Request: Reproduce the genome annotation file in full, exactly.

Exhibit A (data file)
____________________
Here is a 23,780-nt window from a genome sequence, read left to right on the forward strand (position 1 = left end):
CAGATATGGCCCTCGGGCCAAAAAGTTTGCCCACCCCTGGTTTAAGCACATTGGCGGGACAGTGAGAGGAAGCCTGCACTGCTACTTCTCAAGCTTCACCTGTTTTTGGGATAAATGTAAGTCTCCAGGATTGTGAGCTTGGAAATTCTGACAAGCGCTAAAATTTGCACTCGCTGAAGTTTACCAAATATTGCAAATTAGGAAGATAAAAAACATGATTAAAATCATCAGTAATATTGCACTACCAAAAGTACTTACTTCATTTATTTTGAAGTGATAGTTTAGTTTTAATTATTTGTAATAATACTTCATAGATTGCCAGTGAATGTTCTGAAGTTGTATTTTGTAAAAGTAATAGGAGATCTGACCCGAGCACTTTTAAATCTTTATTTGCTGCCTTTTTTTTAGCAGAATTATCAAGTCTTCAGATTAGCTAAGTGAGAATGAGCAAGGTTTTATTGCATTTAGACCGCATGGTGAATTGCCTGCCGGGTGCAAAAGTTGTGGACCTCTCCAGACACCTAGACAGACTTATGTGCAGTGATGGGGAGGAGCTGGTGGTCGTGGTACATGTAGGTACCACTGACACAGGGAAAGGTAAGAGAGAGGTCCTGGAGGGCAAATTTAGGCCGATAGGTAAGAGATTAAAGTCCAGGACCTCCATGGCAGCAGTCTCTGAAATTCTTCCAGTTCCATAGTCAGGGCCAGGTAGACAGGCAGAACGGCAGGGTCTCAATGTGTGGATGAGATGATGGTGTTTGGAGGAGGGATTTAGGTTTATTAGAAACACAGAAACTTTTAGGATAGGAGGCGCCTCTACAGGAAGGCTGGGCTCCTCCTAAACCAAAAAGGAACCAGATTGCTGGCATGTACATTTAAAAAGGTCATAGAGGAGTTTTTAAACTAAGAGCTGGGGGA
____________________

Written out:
Here is a 23,780-nt window from a genome sequence, read left to right on the forward strand (position 1 = left end):
CAGATATGGCCCTCGGGCCAAAAAGTTTGCCCACCCCTGGTTTAAGCACATTGGCGGGACAGTGAGAGGAAGCCTGCACTGCTACTTCTCAAGCTTCACCTGTTTTTGGGATAAATGTAAGTCTCCAGGATTGTGAGCTTGGAAATTCTGACAAGCGCTAAAATTTGCACTCGCTGAAGTTTACCAAATATTGCAAATTAGGAAGATAAAAAACATGATTAAAATCATCAGTAATATTGCACTACCAAAAGTACTTACTTCATTTATTTTGAAGTGATAGTTTAGTTTTAATTATTTGTAATAATACTTCATAGATTGCCAGTGAATGTTCTGAAGTTGTATTTTGTAAAAGTAATAGGAGATCTGACCCGAGCACTTTTAAATCTTTATTTGCTGCCTTTTTTTTAGCAGAATTATCAAGTCTTCAGATTAGCTAAGTGAGAATGAGCAAGGTTTTATTGCATTTAGACCGCATGGTGAATTGCCTGCCGGGTGCAAAAGTTGTGGACCTCTCCAGACACCTAGACAGACTTATGTGCAGTGATGGGGAGGAGCTGGTGGTCGTGGTACATGTAGGTACCACTGACACAGGGAAAGGTAAGAGAGAGGTCCTGGAGGGCAAATTTAGGCCGATAGGTAAGAGATTAAAGTCCAGGACCTCCATGGCAGCAGTCTCTGAAATTCTTCCAGTTCCATAGTCAGGGCCAGGTAGACAGGCAGAACGGCAGGGTCTCAATGTGTGGATGAGATGATGGTGTTTGGAGGAGGGATTTAGGTTTATTAGAAACACAGAAACTTTTAGGATAGGAGGCGCCTCTACAGGAAGGCTGGGCTCCTCCTAAACCAAAAAGGAACCAGATTGCTGGCATGTACATTTAAAAAGGTCATAGAGGAGTTTTTAAACTAAGAGCTGGGGGA